WASHINGTON (AP) — Republican governors who’ve balked at creating the health insurance exchanges included in the Patient Protection and Affordable Care Act of 2010 (PPACA) may end up getting stuck with the very thing they’re trying to avoid.
Unless Mitt Romney wins in November, states that haven’t set up the exchanges, or Web-based health insurance supermarkets, could find Washington calling the shots on some insurance issues the states traditionally manage, from handling consumer complaints to regulating plans that will serve many citizens.
It could turn into a political debacle for those who dug in to fight what they decry as “Obamacare.”
“You’re kind of rolling the dice if you think [PPACA] will go away,” said Kansas Insurance Commissioner Sandy Praeger, a Republican. If Romney can’t make good on his vow to repeal the overhaul, “you are just giving up a lot of authority.”
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PPACA envisioned that states would run the new markets, called exchanges, with federal control as a fallback only. But the fallback now looks as if it will become the standard option in about half the states — at least initially.
It would happen through something called the federal exchange, humming along largely under the radar on a tight development schedule overseen by the U.S. Department of Health and Human Services (HHS).
The recent Supreme Court ruling upholding the constitutionality of a PPACA provision that lets the federal government tax many individuals who fail to have a minimum level of health coverage left both state exchanges and the federal option in place.
The exchanges are supposed to demystify the process of buying health insurance, allowing consumers to make apples-to-apples comparisons. Consumers will also be able to find out if they’re eligible for new federal subsidies to help pay premiums, or if they qualify for expanded Medicaid.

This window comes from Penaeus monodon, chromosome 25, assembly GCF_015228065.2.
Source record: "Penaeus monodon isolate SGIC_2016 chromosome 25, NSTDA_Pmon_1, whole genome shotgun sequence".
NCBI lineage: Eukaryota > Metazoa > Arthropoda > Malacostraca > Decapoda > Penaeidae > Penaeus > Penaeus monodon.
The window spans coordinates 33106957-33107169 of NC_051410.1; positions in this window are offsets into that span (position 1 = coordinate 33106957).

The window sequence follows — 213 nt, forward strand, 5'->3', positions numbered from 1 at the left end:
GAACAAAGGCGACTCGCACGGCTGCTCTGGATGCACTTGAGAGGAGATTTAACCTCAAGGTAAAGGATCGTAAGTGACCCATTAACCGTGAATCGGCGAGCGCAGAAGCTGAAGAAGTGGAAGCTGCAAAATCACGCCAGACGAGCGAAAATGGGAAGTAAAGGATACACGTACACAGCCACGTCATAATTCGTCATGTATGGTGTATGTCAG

It’s all supposed to work in real time, or close to it, like online travel services. Open enrollment would start a little over a year from now, on Oct. 1, 2013, with coverage kicking in Jan. 1, 2014.
Eventually more than 25 million people are expected to get coverage through exchanges, including many who were previously uninsured. As exchanges get more customers, competition among insurance plans could help keep costs in check.
But only 14 states and the Districut of Columbia have adopted plans for their own exchanges. The states that have adopted plans are California, Colorado, Connecticut, Hawaii, Maryland, Massachusetts, Nevada, New York, Oregon, Rhode Island, Utah, Vermont, Washington and West Virginia. Some could still backtrack.
Kentucky and Minnesota are pushing forward with their own exchanges, and others may be able to partner with the federal government. States face a Jan. 1, 2013, deadline for Washington to sign off on their plans.
Meanwhile, the federal exchange is advancing.
HHS contractors are working feverishly to design and test computer systems that would make the federal exchange come alive. It’s a top priority for the administration, which is guarding the details closely. Estimated price tag: at least $860 million.
The government is “on track in moving aggressively to set up this market structure,” Mike Hash, the HHS official overseeing the effort, told industry representatives, state officials and public policy experts at a recent Bipartisan Policy Center conference. “We’re on track … to go live in the fall of 2013.”